I love how eye catching this risotto is. The jet-black of the squid ink is pretty amazing, especially when it’s contrasted with the white sauteed squid on top, which is nicely scored in a criss-cross pattern and finished with a pinch of persillade, which adds a nice hint of green. It’s a good-looking dish, that’s undeniable, but it also tastes great too of course!
Ask your fishmonger to separate the squid bodies and tentacles. The tentacles are great fried whole until they’re crisp and they are perfect for garnishing the top of the risotto with, but I also like to chop some of them into small pieces and put them in the soffrito with the shallots and garlic. If you fry them in a hot pan until they’re caramelised and sticky, this gives a powerful savoury base for the risotto.
Even if the squid has been cleaned and prepped beforehand, scoring the bodies properly is a bit time consuming and requires some finesse to get it right. It’s worth making the effort to make it nice though.
- 3 medium squid, cleaned
- 1 sachet squid ink
- 200g carnaroli rice
- 2 medium banana shallots, finely chopped
- 1 glassful dry white wine
- 500ml chicken stock, or vegetable stock
- 50g unsalted butter, cut into 1cm dice
- 50g parmesan cheese, finely grated
- sea salt and freshly cracked black pepper
- extra virgin olive oil
- 4 large cloves garlic, peeled and finely chopped
- 1 handful parsley, finely chopped
Firstly, prepare the squid. Hopefully your fishmonger has already cleaned the squid and separated the bodies from the tentacles. Rinse the squid under running cold water. Set aside 1 set of tentacles for each portion, for the garnish at the end. Now remove the wings from the sides of the squid bodies and the remaining tentacles and finely chop them with a sharp knife, then set aside.
Scoring the bodies of the squid is a bit fiddly: cut each of the bodies down one side to create a flat piece of squid. The outside of the squid is noticeably tougher than the inside, which is fairly soft. Place each one on the chopping board, soft side down and trim the edges so until uniformly smooth and use the knife to scrape any stray bits of membrane off. You want to score the soft side of the squid in lines about 3mm apart, but you should be careful not to cut all the way through. It’s actually easier if you’re knife isn’t very sharp. Once all the squid is scored, store it on a kitchen towel or j-cloth and set aside.
Make some persillade by mixing about a teaspoonful of the chopped garlic with the chopped parsley. Now for the risotto. Place a large, heavy-based pan over a medium-high heat and add about 2 tablespoons of olive oil. When the oil is hot, add the chopped squid with a generous pinch of salt. Stir briefly, then leave the squid alone to caramelise. When it’s starting to colour, stir it again. A bit of liquid will probably be released as it’s cooking which is fine, just let it boil off. When all the liquid has gone and the squid is sticky and sweet, add the shallots and garlic. Turn the heat down to low and add some more olive oil if the pan is looking a bit dry. Cook gently, stirring frequently, for about 15 minutes until the shallots are soft and sweet.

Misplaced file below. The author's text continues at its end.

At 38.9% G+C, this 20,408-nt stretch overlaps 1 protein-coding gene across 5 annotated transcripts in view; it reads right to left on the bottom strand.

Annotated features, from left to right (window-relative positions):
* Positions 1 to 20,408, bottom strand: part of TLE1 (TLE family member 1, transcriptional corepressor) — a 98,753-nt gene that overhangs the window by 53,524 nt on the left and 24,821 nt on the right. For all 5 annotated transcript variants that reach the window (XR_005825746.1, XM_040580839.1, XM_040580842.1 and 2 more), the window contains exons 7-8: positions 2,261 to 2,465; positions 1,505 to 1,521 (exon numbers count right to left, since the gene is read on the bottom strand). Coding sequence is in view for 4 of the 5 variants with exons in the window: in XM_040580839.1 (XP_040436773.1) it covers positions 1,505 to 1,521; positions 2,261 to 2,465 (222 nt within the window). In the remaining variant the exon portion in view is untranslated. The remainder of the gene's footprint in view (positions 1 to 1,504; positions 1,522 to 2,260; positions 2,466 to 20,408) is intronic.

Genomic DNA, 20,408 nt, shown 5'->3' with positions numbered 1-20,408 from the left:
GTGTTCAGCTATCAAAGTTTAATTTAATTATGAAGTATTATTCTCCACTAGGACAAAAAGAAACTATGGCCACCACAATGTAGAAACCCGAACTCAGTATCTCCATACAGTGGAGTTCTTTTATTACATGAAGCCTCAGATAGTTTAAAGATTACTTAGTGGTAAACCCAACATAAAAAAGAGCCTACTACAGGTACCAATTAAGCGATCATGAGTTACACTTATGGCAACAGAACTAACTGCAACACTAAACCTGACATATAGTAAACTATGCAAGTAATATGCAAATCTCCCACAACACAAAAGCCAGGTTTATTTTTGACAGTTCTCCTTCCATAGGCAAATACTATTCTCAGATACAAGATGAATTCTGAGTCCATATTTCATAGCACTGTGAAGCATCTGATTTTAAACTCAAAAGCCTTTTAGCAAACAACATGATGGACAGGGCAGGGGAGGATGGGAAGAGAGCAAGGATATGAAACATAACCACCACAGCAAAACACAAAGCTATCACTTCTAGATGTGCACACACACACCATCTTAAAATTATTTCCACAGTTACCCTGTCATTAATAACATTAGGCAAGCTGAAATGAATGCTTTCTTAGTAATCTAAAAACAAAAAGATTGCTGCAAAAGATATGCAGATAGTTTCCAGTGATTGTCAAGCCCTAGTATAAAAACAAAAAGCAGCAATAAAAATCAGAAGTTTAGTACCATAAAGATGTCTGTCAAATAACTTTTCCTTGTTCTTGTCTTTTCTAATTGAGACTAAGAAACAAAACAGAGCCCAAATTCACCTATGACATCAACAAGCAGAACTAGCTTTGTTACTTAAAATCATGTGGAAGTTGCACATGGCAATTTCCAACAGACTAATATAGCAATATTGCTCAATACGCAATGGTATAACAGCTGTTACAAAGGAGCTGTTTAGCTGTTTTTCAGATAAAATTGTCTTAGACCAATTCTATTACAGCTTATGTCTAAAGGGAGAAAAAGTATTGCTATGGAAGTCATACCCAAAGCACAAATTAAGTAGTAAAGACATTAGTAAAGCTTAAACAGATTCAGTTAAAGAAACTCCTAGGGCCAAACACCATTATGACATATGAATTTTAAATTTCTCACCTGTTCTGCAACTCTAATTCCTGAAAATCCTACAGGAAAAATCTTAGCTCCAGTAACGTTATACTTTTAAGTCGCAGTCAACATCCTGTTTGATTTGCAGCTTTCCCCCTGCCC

Make sure the stock is boiling hot. Add the rice, and turn the heat to high. Stir and fry the rice in the sticky shallots and squid for about 1 minute, then add the white wine. Turn the heat to medium and stir continuously until all the liquid is gone. Add the stock, one ladleful at a time, and keep stirring. Continue like this until the rice is just cooked. It’s important to not stop stirring as you need to massage as much starch out of the rice as possible.
When the rice is ready, take it off the heat and add the butter (leaving a bit aside for the garnish), a little at a time, until it’s thoroughly mixed in. Add the parmesan and about a ½ teaspoon of the squid ink. Stir until thoroughly mixed, then put a lid on the risotto and set aside while you prepare the garnish.
Take a heavy-based frying pan and place it over a high heat. Add 1 tablespoon of olive oil and wait for it to get hot (about 20 seconds). Take the scored squid and the reserved tentacles and season them with salt. Place the scored squid in the pan, scored side down, and throw in the tentacles. Fry them until they’re caramelised, then remove from the heat and allow the pan to cool for about 30 seconds. Add a small piece of butter and about 1 teaspoon of persillade, and toss until the squid is coated. Ladle the risotto into bowls and garnish with the sauteed squid.